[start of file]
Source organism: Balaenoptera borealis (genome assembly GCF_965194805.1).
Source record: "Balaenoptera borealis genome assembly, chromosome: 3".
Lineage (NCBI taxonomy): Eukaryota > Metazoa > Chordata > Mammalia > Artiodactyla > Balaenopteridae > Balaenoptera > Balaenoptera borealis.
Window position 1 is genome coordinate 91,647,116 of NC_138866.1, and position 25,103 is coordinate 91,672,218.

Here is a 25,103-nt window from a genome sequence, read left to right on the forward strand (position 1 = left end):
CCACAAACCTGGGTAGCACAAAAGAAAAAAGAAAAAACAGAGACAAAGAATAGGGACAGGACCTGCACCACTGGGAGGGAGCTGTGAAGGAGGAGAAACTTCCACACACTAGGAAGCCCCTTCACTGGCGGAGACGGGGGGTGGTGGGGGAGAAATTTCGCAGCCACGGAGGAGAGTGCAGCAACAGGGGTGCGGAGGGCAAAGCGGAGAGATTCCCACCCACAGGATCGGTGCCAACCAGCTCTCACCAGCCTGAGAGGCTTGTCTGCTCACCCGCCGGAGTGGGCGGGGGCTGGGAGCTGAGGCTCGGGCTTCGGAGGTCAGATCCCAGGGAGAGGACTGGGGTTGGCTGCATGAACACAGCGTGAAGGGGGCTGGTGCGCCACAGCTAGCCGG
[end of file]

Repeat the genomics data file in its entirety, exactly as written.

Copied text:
Source organism: Balaenoptera borealis (genome assembly GCF_965194805.1).
Source record: "Balaenoptera borealis genome assembly, chromosome: 3".
Lineage (NCBI taxonomy): Eukaryota > Metazoa > Chordata > Mammalia > Artiodactyla > Balaenopteridae > Balaenoptera > Balaenoptera borealis.
Window position 1 is genome coordinate 91,647,116 of NC_138866.1, and position 25,103 is coordinate 91,672,218.

Here is a 25,103-nt window from a genome sequence, read left to right on the forward strand (position 1 = left end):
CCACAAACCTGGGTAGCACAAAAGAAAAAAGAAAAAACAGAGACAAAGAATAGGGACAGGACCTGCACCACTGGGAGGGAGCTGTGAAGGAGGAGAAACTTCCACACACTAGGAAGCCCCTTCACTGGCGGAGACGGGGGGTGGTGGGGGAGAAATTTCGCAGCCACGGAGGAGAGTGCAGCAACAGGGGTGCGGAGGGCAAAGCGGAGAGATTCCCACCCACAGGATCGGTGCCAACCAGCTCTCACCAGCCTGAGAGGCTTGTCTGCTCACCCGCCGGAGTGGGCGGGGGCTGGGAGCTGAGGCTCGGGCTTCGGAGGTCAGATCCCAGGGAGAGGACTGGGGTTGGCTGCATGAACACAGCGTGAAGGGGGCTGGTGCGCCACAGCTAGCCGG